There is a case to be made for the Rays moving starting left-handed pitcher Drew Smyly to the bullpen. Let's run through it.
The bullpen was shaky in 2016
The bullpen (along with the catcher position) is probably the Rays highest priority off-season upgrade. The 2016 relief corps combined to have the highest HR/9 rate, highest HR/FB rate, 3rd highest BB/9 rate, worst FIP, 3rd worst xFIP, 5th worst ERA, and worst fWAR total in the league. Okay that's not shaky, that's terrible.
The bullpen could improve in 2017 by not having Steve Geltz, Dana Eveland or Kevin Jepsen in it. They combined for 69 innings of some of the worst pitching in one of the worst bullpens. Even replacement level players taking their spots will improve the bullpen, but that's not even close to good enough. To move the needle the Rays will need to add a real weapon to the pen.
Drew Smyly can be that weapon.
He would join Xavier Cedeno as another reliable lefty in the pen. (Enny Romero is another lefty option, but he's hardly reliable). This move would probably put Romero is the lowest leverage situations, which is probably for the best.
Smyly has had success as a reliever
In 2013 Smyly came out of the Detroit Tigers bullpen the entire year. He excelled in that role to the tune of a 2.37 ERA, 2.31 FIP and 2.99 xFIP over 76.0 IP in 63 appearances. That kind of production would have been 2nd best to Alex Colome in the 2016 Rays bullpen. There is an explanation for that success, and it's a process the Rays can replicate.
Smyly has significant L/R splits. He has a career 2.76 FIP and 2.95 xFIP vs LHH and a 4.25 FIP and 4.27 xFIP vs RHH, meaning he is far better vs. lefties than righties. As a reliever, he was able to enter game situations that took advantage of his L/R splits in a way that can't be replicated in starts, especially as the opposing team knows his vulnerabilities and stacks their lineup with righties.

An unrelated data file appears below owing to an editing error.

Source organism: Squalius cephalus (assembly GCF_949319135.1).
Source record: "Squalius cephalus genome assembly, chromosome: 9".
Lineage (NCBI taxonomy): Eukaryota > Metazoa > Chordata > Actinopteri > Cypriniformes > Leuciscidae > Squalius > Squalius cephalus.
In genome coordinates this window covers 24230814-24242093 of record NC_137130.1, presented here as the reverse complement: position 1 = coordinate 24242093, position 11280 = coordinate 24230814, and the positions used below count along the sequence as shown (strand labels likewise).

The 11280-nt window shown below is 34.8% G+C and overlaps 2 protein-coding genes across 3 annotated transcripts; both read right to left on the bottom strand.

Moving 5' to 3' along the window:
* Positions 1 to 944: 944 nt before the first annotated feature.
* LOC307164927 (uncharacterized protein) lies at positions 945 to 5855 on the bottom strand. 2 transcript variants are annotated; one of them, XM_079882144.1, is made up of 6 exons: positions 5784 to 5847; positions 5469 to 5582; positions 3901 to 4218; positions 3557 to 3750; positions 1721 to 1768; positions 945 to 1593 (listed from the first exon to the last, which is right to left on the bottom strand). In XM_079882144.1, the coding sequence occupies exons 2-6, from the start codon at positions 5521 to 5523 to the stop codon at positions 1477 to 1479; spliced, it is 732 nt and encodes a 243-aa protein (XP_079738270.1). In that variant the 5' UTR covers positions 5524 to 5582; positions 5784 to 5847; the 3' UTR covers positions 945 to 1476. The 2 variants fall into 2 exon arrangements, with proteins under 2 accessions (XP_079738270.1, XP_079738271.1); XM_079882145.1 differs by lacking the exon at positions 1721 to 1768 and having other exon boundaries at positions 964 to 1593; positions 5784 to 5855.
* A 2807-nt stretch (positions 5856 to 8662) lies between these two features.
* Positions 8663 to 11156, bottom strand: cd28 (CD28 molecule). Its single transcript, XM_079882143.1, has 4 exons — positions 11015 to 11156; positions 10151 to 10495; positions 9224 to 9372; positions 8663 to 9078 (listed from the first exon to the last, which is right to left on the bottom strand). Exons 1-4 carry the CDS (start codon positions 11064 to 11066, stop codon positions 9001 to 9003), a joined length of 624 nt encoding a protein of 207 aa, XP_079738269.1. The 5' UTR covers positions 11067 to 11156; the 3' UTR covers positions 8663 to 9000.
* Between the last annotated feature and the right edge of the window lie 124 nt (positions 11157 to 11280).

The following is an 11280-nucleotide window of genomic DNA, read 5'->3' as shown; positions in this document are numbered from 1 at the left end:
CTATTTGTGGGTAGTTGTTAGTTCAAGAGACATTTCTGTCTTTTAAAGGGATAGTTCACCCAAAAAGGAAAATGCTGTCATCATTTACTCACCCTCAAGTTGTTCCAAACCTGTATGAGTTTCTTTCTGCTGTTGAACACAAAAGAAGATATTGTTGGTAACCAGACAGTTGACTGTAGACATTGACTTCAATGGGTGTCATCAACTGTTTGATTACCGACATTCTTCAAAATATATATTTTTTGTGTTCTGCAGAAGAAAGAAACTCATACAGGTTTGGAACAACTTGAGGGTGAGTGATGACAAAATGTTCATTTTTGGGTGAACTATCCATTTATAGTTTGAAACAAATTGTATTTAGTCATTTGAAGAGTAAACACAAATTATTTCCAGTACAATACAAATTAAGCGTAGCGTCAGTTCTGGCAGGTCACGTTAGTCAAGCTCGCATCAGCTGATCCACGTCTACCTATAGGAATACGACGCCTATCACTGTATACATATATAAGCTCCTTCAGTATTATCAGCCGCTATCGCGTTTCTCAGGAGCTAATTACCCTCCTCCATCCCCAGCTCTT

The chart above shows that in 2013, his full year of relief, he threw a higher percentage of his pitches to lefties than ever, which is the side he has had far better results against over his career. Smyly doesn't have to be a LOOGY, but he would be a lights out reliever if he was frequently brought into game situations where 2 of the next 3, or 4 of the next 6 batters due up were lefties. That process would maximize the chances of replicating Smyly's 2013 season.
Smyly struggles after first time through order
Not only does Smyly struggle against righties; he also struggles getting through a lineup after the first time. This is true for pretty much every pitcher, but even moreso for Smyly. The average pitcher allows a .345 wOBA the first time through the order, and then .354 the next, an increase of 9 points. Over his career, Smyly has averaged a .285 wOBA the first time through and then a .349 woBA the second time as a starter, for an increase of 64 points. This shows Smyly is fantastic to start but is pretty much an average pitcher after that.
The Rays have starting pitching depth
Even if they move Smyly to the bullpen, the Rays will still have Chris Archer, Alex Cobb, Jake Odorizzi, Blake Snell, Erasmo Ramirez, Matt Andriese and Chase Whitley all at the major league level. The minors are also stacked with Jacob Faria, Jaime Schultz and Taylor Guerrieri likely waiting in AAA Durham for their chance, and top prospect Brent Honeywell will probably force his way into the majors by the end of 2017 with the way he's performing.
The upshot: there is no shortage of starting pitching in the Rays organization, which should give the Rays the flexibility to use their pitchers in creative ways. The Rays are looking to trade a starter this off season, but they will still have the depth to move Smyly to the pen as long as they don't trade away more than one.
Assuming the Rays trade one starter (Odorizzi in this example), this move would have the Rays opening day pitching looking something like:
Rotation: Archer, Cobb, Snell, Andriese, Whitley/Erasmo
Bullpen: Colome, Smyly, Cedeno, Boxberger, Whitley/Erasmo, Romero, Durham Shuttle
At an expected arbitration price of $6.9M and coming off a 2.0 fWAR season, a move to the bullpen doesn't seem like the Rays way, but it could very well be what the Rays need right now to win.